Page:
The Flemish government is to offer a one-off compensation to home owners affected by the court judgement on supplying solar power to the national grid.
The Constitutional Court last week struck down a Flemish system which allowed owners of solar panels to feed energy into the grid in return for energy they take out at other times.
The system used a so-called ‘roll-back counter’. Homes with solar panels could access power from the grid when solar power was low, and then when conditions were better and they became net contributors – for example during warm-sunny periods when consumption was low and production high – that would cause the counter to roll back.
In effect, they would be paying for energy used with energy produced later. And the benefit would be available for 15 years counting from this year.
The problem before the court was not over the efficiency of such a system, but over its discriminatory nature. The possibility of roll-back was only available to those who installed solar panels before 31 December 2020, and so discriminated against those who did not. Also, it discriminated against anyone who does not have solar panels.
Owners who had met the conditions were outraged when it became clear this week that the incentive that had been offered to them would no longer apply. The investment they had made in installing the solar infrastructure could no longer be earned back in the way promised.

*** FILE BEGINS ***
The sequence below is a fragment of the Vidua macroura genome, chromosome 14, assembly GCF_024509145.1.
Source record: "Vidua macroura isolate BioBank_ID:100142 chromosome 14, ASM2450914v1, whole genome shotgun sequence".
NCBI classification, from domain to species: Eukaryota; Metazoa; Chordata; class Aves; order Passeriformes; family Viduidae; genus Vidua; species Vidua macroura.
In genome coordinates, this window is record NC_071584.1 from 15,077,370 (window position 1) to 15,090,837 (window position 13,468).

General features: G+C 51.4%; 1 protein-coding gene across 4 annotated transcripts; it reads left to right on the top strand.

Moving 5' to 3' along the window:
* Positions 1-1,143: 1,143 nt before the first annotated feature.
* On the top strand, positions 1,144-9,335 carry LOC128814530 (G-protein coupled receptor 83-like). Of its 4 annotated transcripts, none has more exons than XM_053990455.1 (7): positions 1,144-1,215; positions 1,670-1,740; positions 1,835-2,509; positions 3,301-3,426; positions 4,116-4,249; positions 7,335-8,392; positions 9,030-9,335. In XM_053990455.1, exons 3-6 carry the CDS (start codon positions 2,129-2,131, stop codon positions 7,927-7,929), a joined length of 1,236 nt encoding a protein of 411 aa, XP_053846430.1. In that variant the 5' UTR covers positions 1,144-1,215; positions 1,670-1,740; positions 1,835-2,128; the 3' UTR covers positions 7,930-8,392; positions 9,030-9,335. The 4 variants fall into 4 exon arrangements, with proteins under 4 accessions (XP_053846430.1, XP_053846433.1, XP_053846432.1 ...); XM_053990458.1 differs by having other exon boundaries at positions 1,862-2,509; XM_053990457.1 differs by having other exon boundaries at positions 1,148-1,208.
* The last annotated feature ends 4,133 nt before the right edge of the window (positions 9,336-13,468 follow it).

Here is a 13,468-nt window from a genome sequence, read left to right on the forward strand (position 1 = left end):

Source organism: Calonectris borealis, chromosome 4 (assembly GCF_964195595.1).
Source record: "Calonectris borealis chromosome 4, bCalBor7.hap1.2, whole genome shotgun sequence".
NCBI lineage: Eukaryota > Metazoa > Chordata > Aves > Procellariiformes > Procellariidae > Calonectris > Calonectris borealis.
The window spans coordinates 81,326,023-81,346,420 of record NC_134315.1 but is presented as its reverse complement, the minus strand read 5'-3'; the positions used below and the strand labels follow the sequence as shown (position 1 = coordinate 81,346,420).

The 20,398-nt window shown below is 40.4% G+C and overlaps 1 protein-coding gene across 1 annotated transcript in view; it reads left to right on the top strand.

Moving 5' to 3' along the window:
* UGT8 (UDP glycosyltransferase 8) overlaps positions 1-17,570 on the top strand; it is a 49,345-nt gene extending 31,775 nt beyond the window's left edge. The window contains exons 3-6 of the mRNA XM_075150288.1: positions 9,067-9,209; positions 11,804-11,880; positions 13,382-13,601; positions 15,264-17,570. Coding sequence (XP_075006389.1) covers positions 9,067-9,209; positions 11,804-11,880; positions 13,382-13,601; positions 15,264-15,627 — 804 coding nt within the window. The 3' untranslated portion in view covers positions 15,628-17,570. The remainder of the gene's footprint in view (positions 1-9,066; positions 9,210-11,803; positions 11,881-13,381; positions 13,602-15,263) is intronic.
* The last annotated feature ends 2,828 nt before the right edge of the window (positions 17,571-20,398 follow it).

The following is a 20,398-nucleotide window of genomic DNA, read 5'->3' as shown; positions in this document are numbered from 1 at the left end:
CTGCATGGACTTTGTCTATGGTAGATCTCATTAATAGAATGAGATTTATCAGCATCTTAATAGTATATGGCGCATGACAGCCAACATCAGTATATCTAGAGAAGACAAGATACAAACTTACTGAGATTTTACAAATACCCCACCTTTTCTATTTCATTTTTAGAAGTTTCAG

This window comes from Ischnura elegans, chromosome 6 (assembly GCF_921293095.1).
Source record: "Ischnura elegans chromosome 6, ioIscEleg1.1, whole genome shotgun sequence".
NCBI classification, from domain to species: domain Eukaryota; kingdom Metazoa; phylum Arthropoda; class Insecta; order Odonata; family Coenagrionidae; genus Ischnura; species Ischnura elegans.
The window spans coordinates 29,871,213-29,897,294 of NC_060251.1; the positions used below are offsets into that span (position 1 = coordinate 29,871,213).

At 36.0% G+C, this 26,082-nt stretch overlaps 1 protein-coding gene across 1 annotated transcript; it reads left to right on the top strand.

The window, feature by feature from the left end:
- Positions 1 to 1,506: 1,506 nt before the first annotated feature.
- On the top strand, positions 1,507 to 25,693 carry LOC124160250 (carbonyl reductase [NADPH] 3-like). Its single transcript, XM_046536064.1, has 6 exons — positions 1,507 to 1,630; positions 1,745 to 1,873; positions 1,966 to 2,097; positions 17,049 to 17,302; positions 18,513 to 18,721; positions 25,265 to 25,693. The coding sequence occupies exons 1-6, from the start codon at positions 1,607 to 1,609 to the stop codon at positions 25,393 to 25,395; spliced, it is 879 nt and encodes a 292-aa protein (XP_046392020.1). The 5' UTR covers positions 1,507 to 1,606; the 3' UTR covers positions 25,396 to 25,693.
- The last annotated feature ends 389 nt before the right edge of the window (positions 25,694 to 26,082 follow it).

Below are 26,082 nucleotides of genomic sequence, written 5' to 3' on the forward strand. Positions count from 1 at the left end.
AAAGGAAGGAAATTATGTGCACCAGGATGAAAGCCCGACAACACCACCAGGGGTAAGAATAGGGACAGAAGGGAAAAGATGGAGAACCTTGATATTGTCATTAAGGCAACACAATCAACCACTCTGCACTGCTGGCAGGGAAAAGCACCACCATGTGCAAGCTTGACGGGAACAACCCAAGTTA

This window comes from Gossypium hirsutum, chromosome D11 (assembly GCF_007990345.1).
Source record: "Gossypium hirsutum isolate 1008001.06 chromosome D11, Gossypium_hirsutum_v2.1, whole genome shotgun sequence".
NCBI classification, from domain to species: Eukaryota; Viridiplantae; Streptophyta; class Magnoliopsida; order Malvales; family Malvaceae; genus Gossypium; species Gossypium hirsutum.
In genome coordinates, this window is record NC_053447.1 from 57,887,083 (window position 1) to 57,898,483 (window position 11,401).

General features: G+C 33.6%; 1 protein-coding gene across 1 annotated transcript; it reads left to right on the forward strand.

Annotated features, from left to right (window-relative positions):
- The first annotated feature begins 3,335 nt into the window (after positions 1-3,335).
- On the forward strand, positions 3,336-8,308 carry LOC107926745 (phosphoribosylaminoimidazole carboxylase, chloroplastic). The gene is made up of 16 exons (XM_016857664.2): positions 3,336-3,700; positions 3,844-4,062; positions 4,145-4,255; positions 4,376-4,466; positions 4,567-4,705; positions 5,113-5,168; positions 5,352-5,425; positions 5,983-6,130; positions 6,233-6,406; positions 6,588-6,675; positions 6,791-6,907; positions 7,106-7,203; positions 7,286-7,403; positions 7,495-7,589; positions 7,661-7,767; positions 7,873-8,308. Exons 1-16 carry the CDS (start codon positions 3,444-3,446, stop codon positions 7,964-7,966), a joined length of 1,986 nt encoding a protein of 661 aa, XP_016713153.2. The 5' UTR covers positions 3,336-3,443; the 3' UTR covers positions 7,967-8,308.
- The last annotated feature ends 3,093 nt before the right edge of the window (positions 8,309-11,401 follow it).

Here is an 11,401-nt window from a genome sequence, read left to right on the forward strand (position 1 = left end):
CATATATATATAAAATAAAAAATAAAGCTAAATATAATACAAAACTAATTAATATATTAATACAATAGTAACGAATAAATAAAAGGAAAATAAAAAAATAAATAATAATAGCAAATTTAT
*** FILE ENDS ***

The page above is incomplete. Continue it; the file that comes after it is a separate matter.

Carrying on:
Now Flemish energy minister Zuhal Demir (N-VA) has come forward with a proposal to pay a one-time compensation of €1,500 to every home owner who installed solar panels in the period in question – or €100 a year for the 15 years the roll-back system would otherwise have operated. The exact details of the new compensation will be revealed in the coming week.
Some 100,000 households are concerned, and Demir reckoned that would allow them a return on the average investment of 5%. In the meantime, the Flemish taxpayer would have to pay up €579 million for what is essentially an administrative error.
In addition, early adopters will receive little or nothing in the way of compensation. The sum to be paid out is on a sliding scale according to how long households have been able to benefit from the roll-back counter. Anyone who installed solar panels in 2020 will get the full amount. The sum will be reduced the longer an installation has been in place.
In the first instance, 100,000 homes will be affected immediately by the change, as they already have a digital meter installed. That still leaves 470,000 homes with an analogue meter, which still allows a roll-back counter. Those homes will have to be brought up to date for the court judgement to be enacted. The government estimates the change-over will be complete by 2029.
The Brussels Times